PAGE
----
If I was in Boomerang's or Mo's role, I would vehemently oppose the reading calendar, too. It would be a serious imposition by the school onto my privacy and my family life. Reading is personal. What I read in the privacy of my room is nobody else's business. I would hate this to be monitored and judged by outsiders.
Granted, the reading list policy in Mo's school isn't the same thing. Its purpose is much more benign, and its punishment for non-compliance isn't a jail sentence, just a loss of brownie points in school. But as an intrusion into people's private family life, it's close enough to creep me out.
The inventors of reading calendars ought to be ashamed of themselves.
I am sooo in agreement with this.
It smacks of "you WILL have fun, even if I have to force you."
I wonder what would happen if some big mucky muck, important to the school board, had a child who responded like mo? Probably "alternatives" would be provided.
I would say (in part) the teacher "If the objective is to get mo to read better and enjoy reading, obviously you have failed"....and yes, I would say YOU, blaming it on some system allows her to veer away from her responsibility. Making it that "You" have failed puts the onus on her and her direct relationship with mo.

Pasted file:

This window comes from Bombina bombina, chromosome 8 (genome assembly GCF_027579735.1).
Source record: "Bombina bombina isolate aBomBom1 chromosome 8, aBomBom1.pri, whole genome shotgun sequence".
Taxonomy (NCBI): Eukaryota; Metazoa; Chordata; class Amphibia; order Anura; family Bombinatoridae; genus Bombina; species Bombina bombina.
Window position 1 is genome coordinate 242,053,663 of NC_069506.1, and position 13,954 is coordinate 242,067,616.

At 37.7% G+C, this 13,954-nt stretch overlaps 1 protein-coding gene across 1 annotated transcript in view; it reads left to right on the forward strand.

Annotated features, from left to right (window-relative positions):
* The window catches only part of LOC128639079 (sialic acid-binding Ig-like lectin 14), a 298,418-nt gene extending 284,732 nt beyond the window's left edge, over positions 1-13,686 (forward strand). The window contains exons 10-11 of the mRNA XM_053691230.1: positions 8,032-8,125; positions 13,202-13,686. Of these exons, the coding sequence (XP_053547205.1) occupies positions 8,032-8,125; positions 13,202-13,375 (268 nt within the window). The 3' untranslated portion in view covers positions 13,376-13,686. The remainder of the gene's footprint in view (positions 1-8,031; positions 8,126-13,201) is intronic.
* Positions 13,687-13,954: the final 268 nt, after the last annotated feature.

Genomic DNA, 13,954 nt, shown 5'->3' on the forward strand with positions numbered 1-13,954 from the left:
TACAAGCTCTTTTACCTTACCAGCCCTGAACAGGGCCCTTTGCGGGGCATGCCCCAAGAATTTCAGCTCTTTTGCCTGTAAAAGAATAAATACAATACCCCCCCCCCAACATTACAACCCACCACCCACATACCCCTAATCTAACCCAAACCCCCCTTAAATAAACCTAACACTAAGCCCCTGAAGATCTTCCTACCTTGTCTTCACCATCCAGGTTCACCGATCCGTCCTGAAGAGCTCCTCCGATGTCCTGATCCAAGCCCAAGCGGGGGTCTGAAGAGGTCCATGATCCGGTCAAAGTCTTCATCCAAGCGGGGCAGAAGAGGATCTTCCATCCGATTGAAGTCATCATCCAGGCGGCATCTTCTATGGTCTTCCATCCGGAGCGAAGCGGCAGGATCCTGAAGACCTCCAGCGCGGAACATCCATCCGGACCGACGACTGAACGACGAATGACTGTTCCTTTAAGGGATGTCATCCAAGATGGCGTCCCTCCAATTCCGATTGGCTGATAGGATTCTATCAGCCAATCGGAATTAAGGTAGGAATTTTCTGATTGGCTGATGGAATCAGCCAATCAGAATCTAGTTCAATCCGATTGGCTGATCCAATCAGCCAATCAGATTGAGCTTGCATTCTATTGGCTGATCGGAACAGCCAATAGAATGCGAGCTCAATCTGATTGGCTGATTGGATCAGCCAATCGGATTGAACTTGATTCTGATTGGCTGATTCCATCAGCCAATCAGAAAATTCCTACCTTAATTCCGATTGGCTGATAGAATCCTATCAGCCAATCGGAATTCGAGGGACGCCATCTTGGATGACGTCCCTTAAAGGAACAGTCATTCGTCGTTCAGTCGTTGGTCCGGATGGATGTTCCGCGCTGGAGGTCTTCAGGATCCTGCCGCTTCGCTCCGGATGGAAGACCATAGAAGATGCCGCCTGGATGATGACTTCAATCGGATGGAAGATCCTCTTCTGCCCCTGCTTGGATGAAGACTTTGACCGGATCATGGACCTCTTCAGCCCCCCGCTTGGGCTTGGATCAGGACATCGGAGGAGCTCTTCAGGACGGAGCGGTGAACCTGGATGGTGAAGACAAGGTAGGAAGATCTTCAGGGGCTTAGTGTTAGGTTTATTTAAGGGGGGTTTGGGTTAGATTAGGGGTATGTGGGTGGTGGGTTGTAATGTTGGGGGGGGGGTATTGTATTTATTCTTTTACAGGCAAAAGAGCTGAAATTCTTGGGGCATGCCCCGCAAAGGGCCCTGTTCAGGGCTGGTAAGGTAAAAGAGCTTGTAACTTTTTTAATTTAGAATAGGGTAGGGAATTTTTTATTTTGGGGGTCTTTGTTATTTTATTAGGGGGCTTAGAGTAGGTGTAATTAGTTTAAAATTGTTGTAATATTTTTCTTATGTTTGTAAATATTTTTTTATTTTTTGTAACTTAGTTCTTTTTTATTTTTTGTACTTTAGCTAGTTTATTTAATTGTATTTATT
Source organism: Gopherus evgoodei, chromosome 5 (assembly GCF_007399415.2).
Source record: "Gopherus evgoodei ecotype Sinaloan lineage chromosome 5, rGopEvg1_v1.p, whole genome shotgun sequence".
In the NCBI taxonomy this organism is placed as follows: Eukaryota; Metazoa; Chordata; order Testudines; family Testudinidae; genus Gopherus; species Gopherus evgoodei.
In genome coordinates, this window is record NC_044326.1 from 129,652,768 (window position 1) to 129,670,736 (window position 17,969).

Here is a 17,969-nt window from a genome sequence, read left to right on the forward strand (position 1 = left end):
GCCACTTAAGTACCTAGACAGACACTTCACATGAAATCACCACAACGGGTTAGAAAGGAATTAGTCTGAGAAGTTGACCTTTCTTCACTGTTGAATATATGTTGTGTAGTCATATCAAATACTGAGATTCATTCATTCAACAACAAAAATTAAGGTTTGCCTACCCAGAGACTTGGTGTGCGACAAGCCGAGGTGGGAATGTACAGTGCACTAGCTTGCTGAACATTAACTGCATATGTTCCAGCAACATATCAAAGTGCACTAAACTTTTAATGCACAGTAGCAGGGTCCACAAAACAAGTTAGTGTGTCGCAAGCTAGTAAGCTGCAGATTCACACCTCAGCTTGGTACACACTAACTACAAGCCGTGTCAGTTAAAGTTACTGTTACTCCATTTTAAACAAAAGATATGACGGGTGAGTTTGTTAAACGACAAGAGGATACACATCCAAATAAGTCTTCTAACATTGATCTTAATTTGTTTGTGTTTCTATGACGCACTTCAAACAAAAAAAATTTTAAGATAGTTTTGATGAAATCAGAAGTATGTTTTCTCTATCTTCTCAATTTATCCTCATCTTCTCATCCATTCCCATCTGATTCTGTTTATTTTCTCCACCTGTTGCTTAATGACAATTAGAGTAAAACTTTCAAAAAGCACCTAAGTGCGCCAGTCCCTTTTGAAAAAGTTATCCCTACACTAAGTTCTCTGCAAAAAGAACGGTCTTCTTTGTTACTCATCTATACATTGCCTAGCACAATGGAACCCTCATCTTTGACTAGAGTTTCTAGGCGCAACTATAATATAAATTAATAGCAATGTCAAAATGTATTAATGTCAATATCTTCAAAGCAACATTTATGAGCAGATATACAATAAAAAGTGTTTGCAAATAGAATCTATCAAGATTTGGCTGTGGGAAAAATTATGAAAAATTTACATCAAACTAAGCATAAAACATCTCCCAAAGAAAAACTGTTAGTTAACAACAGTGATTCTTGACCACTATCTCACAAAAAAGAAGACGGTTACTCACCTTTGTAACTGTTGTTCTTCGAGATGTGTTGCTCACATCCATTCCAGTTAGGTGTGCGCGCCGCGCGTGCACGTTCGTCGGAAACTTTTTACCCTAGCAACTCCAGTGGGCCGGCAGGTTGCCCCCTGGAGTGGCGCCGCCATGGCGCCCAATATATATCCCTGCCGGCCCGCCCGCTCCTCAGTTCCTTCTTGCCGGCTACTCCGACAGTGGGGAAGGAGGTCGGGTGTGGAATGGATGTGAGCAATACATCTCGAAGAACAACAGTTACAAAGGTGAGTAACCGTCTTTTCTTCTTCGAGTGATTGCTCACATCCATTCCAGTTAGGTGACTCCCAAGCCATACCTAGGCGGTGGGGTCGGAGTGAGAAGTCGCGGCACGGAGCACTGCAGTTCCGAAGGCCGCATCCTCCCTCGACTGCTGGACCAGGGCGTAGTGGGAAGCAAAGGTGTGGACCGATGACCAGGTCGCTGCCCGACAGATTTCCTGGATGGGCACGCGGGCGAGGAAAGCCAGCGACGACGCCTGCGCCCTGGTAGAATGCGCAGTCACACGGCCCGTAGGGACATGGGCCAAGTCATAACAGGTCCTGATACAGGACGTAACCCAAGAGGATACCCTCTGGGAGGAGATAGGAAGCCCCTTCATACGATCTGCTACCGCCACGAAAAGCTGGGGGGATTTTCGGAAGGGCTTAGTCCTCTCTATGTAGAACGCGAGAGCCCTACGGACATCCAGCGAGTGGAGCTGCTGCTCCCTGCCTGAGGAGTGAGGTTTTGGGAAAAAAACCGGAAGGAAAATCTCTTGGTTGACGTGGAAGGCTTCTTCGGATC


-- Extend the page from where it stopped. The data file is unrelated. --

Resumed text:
Then, I would ask, and re-ask "What does it matter if I write in the log, or mo?" If mo is reading, it will get marked down, whether by you or him is irrelevant.
In later years, when mo discovers a renewable, non-polluting energy source, is it going to matter if he enters the data into the system, or his assistant?
Mo is busy doing important brain work, leave the pencil pushing to his assistant boom.
"Oh....if we let mo do it this way, other children will want to do it that way too"
So? Will they be reading?
Open mo's imagination, or break his spirt, all over some scribbles of graphite on a piece of paper.